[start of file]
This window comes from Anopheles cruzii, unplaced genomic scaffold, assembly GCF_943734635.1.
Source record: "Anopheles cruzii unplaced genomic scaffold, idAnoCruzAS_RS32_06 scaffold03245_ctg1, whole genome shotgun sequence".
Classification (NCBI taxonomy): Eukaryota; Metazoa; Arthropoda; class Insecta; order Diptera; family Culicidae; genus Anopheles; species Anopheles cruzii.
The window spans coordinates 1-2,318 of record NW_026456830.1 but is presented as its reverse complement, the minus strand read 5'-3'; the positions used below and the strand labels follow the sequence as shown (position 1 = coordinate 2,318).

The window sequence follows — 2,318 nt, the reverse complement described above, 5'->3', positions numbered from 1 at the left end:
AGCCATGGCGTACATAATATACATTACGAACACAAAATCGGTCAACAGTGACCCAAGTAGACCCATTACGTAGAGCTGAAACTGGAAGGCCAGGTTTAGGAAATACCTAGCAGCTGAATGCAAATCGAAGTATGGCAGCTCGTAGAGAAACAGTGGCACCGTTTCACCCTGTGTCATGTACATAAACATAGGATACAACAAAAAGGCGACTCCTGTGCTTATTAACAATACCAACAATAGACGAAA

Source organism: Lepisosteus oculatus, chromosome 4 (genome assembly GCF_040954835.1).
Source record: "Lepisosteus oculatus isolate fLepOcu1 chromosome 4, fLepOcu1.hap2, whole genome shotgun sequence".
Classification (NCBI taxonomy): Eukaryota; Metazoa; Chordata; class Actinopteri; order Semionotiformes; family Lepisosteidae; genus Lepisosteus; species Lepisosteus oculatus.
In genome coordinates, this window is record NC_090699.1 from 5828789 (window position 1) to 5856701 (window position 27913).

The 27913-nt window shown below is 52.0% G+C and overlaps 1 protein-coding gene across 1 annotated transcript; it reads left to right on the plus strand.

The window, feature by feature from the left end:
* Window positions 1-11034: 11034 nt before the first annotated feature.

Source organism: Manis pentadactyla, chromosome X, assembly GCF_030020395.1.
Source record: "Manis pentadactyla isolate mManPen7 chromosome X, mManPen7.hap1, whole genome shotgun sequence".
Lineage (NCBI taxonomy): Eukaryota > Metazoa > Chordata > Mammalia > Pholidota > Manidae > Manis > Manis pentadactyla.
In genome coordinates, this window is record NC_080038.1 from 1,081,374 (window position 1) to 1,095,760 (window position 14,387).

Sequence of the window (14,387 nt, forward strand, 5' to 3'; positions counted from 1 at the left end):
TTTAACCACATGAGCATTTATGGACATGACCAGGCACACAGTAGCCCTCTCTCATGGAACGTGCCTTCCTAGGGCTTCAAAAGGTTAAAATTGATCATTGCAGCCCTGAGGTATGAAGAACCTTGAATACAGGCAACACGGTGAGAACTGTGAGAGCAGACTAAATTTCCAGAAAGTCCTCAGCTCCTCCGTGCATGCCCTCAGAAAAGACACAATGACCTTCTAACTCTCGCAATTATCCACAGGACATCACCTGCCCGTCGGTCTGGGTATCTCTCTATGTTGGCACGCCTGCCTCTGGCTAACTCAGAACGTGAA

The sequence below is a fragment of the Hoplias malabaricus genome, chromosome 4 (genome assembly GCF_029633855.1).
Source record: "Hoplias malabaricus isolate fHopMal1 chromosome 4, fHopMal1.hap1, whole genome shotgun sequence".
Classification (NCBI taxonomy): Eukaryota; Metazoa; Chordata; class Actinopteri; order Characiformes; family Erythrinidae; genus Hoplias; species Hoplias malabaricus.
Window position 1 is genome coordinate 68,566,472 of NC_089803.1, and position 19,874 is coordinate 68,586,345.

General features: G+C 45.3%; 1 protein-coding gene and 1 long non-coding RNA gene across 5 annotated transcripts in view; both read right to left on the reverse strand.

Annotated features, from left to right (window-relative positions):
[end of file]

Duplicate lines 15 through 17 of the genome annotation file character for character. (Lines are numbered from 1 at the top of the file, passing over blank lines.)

Source record: "Manis pentadactyla isolate mManPen7 chromosome X, mManPen7.hap1, whole genome shotgun sequence".
Lineage (NCBI taxonomy): Eukaryota > Metazoa > Chordata > Mammalia > Pholidota > Manidae > Manis > Manis pentadactyla.
In genome coordinates, this window is record NC_080038.1 from 1,081,374 (window position 1) to 1,095,760 (window position 14,387).